8 Essential Facts About the New LP From Bronson, A Shining Collaboration From Odesza & Golden Features

Gian Galang


Odesza's Clayton Knight discusses the themes and creation process for the album, out today (August 7) via Foreign Family Collective and Ninja Tune.

Clayton Mills and Harrison Knight of Odesza and Tom Stell of Golden Features met like many artists do -- while sharing a few drinks backstage at a festival.

"It became loose and friendly really fast," Mills recalls of the encounter.

After meeting at this 2013 show in Perth, the two acts kept in touch, hanging out whenever Odesza played Australia and in time, playing around with music together. Files passed back and forth via Dropbox in time bloomed into two extended producing sessions in Berry, Australia and Joshua Tree, Calif., where the guys locked themselves away in a pair of Airbnbs and fused their two sounds into a third style.

The project eventually became known as Bronson, with the new sound incorporating the grandiosity and technical prowess that makes Odesza one of electronic music's biggest live draws, and the more spare, club-oriented sounds that are Golden Features' calling card.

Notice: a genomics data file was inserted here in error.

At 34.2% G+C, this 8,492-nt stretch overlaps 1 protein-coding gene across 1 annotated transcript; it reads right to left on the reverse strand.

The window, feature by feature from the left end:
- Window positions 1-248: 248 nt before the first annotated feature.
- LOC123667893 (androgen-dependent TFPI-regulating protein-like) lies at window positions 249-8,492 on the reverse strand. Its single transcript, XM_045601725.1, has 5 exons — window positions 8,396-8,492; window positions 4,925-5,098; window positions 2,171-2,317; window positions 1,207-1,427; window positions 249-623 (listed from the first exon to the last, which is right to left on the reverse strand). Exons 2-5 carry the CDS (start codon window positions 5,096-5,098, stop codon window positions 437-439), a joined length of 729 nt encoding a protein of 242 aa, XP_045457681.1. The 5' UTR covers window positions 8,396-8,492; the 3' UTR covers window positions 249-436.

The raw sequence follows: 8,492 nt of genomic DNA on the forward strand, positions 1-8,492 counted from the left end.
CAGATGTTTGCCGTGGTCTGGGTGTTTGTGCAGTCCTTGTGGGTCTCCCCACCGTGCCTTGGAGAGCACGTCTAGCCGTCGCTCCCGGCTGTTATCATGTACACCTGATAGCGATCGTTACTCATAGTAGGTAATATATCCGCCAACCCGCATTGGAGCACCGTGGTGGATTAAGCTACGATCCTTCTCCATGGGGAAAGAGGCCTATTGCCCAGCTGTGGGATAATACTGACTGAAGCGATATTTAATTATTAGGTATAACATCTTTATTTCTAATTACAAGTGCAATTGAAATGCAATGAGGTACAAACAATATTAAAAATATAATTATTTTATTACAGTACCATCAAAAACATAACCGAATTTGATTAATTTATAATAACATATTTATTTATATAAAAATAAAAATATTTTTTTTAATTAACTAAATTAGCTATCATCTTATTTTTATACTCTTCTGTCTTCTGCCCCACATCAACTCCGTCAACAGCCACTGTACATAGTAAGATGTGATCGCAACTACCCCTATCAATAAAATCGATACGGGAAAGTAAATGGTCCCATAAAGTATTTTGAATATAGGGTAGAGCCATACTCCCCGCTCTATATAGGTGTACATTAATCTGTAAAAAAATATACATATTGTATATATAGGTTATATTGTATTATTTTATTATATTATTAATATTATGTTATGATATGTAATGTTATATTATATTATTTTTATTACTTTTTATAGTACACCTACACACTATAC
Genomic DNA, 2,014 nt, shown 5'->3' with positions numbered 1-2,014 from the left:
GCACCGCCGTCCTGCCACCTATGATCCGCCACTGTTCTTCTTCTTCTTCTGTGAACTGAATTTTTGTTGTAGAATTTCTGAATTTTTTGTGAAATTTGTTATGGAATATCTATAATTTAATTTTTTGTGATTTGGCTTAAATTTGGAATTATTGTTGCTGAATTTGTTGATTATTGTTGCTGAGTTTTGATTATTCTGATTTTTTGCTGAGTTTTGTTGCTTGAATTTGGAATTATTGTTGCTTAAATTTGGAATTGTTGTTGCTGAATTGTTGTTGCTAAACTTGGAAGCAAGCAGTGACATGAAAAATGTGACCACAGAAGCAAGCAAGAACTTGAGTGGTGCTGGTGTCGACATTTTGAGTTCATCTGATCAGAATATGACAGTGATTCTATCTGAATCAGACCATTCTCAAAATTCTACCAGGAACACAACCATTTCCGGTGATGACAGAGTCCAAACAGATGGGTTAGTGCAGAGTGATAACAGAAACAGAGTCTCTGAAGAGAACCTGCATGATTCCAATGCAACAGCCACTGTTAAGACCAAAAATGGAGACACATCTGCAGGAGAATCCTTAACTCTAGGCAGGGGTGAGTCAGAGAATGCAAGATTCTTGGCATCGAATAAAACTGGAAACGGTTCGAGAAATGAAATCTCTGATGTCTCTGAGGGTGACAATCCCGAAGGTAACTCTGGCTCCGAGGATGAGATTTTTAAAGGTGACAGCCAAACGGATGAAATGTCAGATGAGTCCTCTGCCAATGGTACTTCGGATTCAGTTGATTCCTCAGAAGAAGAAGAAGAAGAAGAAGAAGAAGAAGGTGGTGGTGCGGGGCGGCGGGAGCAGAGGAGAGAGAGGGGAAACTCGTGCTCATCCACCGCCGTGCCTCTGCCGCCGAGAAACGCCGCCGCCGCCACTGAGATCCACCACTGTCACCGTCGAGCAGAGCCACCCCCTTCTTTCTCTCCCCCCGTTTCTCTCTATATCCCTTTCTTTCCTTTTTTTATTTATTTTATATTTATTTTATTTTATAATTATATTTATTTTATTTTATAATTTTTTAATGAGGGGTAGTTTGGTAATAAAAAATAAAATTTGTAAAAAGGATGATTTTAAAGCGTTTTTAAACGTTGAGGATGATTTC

Out today (August 7) via Ninja Tune and Odesza's Foreign Family Collective label, the group's eponymous debut album's ten tracks oscillate in mood between celestial chill and apocalyptic ferocity. And while Bronson's intention had been to tour the project at summer festivals -- a plan that may be picked up again next year, if touring resumes -- for now, the guys are just pleased to put this long gestating collection of music into the world.

Here, in his own words, Mills lists eight essential facts about Bronson.

The three guys found a balance between their two production styles.

The Odesza sound has a lot of layers and different combinations of stuff. That was kind of new to Tom; he takes a simpler approach where there’s not a lot of instrumentation -- so that’s a really nice balance we found throughout writing together. We'd add layers, and he’d take us back, and we’d push him. It was nice, because he really showed us how simple things can really breathe well, and that you don’t need to pile on all these things. It was a nice learning experience, working with someone who has a very different approach.

Odesza were the masterminds of collaboration. 

In terms of production stuff, Harrison and I are so used to collaboration. We’ve been doing it since the beginning. For Golden Features, collaborating is a newer process -- so I think we brought a level of understanding in terms of communication in a collaborative setting, which is really important. You want to be constructive without taking anyone down, so that’s one of the things we helped with. The level of communication Harrison and I have created over the years, the workflow and those little details were brought from us, as well as some of the production stuff.

With Bronson, Odesza didn't stop working, but they did get a break.